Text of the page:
Bell is most interested in what Jesus means by the word heaven. After giving the range of possible meanings for the term in Jesus’ speech, he argues that heaven only sometimes refers to that place where people go in the afterlife (or this life). He writes:
“Heaven is that realm where things are as God intends them to be” (p. 42).
This seems to suggest that heaven can be any place where there is obedience and justice. Yet the world will not experience perfect obedience and justice in this age, so believers look forward to a future age in which heaven comes down to earth.
“What Jesus taught, what the prophets taught, what all of Jewish tradition pointed to and what Jesus lived in anticipation of, was the day when earth and heaven would be oneâ€¦ The day when earth and heaven will be the same place” (pp. 42-43).
Heaven can be right here right now, or it can be future. In the eternal state, however, heaven and earth will no longer be separated.
Having said that, Bell confuses the eternal state with the final judgment. In Bell’s view, the flames of God’s judgment are present in “heaven”â€”in the place where believers enjoy eternal life. Bell argues from 1 Corinthians 3 that the day of judgment will “bring everything to light” and “reveal it with fire” (p. 49). The fire from heaven will “test the quality of each person’s work” (p.49).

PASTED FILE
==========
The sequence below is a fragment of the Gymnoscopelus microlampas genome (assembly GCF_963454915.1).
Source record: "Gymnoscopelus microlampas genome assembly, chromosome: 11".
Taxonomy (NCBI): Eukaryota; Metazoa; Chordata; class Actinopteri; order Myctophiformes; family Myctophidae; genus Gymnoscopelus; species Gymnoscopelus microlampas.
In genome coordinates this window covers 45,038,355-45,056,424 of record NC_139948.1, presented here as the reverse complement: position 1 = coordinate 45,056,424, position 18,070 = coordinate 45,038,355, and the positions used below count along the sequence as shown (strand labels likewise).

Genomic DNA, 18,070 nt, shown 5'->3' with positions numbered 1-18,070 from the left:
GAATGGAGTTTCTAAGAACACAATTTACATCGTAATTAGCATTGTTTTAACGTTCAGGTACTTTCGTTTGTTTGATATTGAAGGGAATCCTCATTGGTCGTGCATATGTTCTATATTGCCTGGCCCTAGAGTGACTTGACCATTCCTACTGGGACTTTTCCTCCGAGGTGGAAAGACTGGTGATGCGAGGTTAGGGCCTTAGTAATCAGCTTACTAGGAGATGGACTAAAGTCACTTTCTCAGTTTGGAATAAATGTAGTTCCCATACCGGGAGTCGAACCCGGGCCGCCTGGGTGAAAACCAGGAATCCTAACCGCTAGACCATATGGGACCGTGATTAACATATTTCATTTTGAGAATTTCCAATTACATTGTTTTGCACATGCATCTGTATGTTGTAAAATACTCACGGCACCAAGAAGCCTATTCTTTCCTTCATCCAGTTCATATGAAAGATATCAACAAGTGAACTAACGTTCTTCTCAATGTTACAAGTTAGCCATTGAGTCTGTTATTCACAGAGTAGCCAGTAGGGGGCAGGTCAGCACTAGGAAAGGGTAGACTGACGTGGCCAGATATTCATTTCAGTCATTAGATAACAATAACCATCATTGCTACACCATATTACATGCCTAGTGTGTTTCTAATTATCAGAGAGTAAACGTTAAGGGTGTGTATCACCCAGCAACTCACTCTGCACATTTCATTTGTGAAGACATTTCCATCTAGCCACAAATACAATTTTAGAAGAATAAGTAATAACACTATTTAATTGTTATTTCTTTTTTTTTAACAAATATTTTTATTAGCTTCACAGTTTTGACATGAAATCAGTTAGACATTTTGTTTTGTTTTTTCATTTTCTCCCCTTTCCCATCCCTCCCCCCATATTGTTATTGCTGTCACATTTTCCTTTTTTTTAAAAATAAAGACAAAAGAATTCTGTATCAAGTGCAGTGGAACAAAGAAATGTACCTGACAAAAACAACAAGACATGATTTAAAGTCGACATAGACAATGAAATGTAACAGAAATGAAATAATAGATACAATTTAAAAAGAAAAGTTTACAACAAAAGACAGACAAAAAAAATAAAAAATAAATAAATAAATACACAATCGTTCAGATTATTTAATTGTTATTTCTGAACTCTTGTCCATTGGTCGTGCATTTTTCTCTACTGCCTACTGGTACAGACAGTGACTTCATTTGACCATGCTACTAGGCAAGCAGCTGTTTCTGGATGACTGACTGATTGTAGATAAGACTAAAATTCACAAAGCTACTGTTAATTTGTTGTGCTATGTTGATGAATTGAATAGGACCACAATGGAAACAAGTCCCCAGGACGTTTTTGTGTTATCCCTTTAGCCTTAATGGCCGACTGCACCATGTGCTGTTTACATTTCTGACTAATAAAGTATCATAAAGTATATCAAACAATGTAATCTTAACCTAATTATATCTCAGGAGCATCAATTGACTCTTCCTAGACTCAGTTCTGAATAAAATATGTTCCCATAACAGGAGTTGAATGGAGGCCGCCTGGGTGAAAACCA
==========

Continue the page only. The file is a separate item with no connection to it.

Yet Bell’s use of scripture is usually facile, and it certainly is in the case of 1 Corinthians 3. What Paul intends as a narrow word about gospel ministers and their fruits, Bell turns into a paradigmatic description every person’s experience at the final judgment. Those who do not contribute to God’s shalom now “will suffer loss but yet will be saved, even though only as one escaping through the flames” (p. 49). Thus, for Bell, heaven is a place where our moral dross gets burned away. But this is not at all what Paul is teaching in this text.
What is the theological bottom line of Bell’s exegesis? Bell describes heaven as a kind of purgatoryâ€”a place where sins are burned away over time.
“Heaven also confronts. Heaven, we learn, has teeth, flames, edges, and sharp pointsâ€¦ certain things simply will not survive in the age to come. Like coveting. And greed” (p. 49).
Bell accesses a hypothetical scenario in which a racist inherits eternal life. The racist is not yet perfect when he enters “heaven” but has to have his racism burned away by the remediating flames of heaven:
“Your racist attitude would simply not survive. Those flames in heaven would be hot” (p. 50).